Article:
- Input Debugger
When something isn't working as expected, the quickest way to troubleshoot what's wrong is the Input Debugger in the Unity Editor. The Input Debugger provides access to the activity of the Input System in both the Editor and the connected Players.
To open the Input Debugger, go to Window > Analysis > Input Debugger from Unity's main menu.
The Input Debugger displays a tree breakdown of the state of the Input System.
|Devices||A list of all Input Devices that are currently in the system, and a list of unsupported/unrecognized Devices.|
|Layouts||A list of all registered Control and Device layouts. This is the database of supported hardware, and information on how to represent a given piece of input hardware.|
|Actions||Only visible in Play mode, and only if at least one Action is enabled.
A list of all currently enabled Actions, and the Controls they are bound to.
See Debugging Actions.
|Users||Only visible when one or more
A list of all currently active users, along with their active Control Schemes and Devices, all their associated Actions, and the Controls these Actions are bound to.
See Debugging users and PlayerInput.
|Settings||The currently active Input System settings.|
|Metrics||Statistics about Input System resource usage.|
In the Input Debugger window, navigate to the Devices list and double-click any Input Device. This opens a window that displays information about the Device, including real-time state information for its Controls.
The top of the Device window displays general information about the specific Device, such as name, manufacturer, and serial number.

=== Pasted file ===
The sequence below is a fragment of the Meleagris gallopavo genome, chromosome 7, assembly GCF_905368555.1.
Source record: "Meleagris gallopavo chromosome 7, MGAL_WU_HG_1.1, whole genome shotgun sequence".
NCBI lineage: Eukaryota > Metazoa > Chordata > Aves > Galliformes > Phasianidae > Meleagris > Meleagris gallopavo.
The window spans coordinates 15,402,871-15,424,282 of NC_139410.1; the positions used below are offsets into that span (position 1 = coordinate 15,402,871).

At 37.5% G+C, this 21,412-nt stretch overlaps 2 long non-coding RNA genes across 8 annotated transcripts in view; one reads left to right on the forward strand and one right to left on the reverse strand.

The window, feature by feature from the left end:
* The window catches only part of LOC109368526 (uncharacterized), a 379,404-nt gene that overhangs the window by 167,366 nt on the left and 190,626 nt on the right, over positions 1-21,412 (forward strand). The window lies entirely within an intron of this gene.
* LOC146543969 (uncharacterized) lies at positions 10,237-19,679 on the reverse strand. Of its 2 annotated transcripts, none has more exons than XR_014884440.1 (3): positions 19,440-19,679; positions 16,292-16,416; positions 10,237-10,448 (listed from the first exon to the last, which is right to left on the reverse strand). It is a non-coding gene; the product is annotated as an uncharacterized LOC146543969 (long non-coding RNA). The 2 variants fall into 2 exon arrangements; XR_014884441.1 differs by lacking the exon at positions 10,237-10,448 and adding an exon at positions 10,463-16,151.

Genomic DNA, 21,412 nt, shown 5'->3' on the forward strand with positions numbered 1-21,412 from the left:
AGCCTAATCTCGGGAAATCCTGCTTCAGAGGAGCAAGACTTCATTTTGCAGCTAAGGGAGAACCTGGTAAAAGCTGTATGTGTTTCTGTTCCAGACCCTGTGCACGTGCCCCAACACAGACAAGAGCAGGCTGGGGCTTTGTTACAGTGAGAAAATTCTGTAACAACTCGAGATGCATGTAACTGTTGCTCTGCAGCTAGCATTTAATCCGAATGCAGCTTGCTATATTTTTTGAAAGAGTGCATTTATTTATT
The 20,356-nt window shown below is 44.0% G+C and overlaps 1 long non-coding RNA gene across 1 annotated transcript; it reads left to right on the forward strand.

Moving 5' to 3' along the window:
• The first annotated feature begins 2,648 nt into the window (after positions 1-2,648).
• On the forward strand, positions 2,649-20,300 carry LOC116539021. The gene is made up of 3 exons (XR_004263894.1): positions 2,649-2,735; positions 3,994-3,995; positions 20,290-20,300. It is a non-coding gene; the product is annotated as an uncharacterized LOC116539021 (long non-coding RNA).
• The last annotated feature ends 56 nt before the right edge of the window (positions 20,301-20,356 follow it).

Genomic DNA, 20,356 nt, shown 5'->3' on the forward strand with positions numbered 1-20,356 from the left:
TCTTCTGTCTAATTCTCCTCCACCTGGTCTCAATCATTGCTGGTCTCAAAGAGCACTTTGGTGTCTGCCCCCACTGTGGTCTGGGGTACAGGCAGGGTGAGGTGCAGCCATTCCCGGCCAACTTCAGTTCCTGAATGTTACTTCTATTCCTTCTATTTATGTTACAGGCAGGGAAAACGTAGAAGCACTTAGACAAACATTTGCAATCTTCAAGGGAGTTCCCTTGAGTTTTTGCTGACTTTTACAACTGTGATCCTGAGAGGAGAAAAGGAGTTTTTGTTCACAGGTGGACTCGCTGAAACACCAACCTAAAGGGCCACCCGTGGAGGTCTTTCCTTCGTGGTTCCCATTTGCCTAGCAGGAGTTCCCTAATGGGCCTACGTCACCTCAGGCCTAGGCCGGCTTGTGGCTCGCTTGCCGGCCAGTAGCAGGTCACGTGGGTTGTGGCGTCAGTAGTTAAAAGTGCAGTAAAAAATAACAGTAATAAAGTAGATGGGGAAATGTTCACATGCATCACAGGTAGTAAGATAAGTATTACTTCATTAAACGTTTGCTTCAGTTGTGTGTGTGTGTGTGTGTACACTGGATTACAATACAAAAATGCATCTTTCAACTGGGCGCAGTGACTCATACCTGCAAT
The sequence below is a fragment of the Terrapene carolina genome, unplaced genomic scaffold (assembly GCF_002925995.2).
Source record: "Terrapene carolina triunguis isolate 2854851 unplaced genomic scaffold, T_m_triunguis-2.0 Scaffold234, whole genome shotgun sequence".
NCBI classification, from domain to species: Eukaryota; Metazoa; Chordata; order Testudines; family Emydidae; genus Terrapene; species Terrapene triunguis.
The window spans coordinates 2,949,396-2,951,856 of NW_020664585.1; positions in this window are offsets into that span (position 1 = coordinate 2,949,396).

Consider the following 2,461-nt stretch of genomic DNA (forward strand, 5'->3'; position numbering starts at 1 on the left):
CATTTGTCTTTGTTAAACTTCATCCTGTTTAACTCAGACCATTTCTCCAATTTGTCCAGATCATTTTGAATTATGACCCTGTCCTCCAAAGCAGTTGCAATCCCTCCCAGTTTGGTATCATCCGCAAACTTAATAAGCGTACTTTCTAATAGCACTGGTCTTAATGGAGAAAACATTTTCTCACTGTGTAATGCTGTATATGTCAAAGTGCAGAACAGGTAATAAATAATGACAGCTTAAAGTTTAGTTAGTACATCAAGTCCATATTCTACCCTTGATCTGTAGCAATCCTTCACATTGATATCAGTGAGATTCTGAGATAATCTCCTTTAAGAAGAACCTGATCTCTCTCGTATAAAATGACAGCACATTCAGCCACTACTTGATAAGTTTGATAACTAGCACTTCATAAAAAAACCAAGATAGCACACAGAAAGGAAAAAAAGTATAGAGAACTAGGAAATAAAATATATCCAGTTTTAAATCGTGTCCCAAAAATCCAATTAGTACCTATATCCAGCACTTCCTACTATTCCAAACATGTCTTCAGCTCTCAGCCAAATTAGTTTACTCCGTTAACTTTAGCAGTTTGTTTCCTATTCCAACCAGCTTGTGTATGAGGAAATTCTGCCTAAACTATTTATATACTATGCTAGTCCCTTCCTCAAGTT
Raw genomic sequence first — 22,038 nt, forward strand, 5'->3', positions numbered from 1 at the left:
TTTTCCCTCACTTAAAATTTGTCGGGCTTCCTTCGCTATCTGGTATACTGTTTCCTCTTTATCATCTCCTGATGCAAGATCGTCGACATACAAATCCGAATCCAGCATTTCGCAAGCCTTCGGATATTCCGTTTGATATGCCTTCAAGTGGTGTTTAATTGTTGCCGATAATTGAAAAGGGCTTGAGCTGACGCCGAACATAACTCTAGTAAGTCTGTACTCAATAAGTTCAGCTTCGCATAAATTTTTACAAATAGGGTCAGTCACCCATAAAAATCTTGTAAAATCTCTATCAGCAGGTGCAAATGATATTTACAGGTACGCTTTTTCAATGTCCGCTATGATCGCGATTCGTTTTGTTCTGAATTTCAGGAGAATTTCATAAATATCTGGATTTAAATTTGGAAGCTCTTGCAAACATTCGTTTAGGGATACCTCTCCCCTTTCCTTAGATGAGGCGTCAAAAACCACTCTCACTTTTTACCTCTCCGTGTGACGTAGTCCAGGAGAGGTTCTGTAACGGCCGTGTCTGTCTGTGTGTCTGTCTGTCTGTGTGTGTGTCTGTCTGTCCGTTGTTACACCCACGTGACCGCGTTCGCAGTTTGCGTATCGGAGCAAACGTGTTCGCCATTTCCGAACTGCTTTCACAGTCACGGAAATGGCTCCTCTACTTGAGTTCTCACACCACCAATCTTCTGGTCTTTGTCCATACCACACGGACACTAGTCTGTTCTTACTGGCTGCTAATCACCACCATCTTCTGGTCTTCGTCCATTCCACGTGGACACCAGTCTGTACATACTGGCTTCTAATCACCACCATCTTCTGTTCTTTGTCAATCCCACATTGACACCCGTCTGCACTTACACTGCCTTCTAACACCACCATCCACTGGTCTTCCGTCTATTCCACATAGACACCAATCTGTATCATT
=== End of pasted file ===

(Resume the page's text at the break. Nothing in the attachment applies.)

The Controls section lists the Device's Controls and their individual states. This is useful when debugging input issues, because you can verify whether the data that the Input System receives from the Input Device is what you expect it to be. There are two buttons at the top of this panel:
HID Descriptor: Only displayed for devices that use the HID protocol to connect. This opens a window that displays the detailed HID specifications for the Device and each of it's logical controls.
State: Display the current state of the Device in a new window. This is identical to the information displayed in this view, but doesn't update in real time, so you can take a snapshot of input state data and take the time to inspect it as needed.
The Events section lists all input events generated by the Device. You can double-click any event in the list to inspect the full Device state at the time the event occurred. To get a side-by-side difference between the state of the Device at different points in time, select multiple events, right-click them, and click Compare from the context menu.
The Input Debugger window lists all enabled Actions in the Actions list. This list only appears if at least one Action is active and the Editor is in Play mode. If an Action has actively bound Controls, you can click the arrow next to the Action to see a list of the Controls. This is useful to debug whether your Bindings correctly map to the Controls you want them to bind to. See documentation on Binding resolution for more information about how Unity maps Bindings to Controls.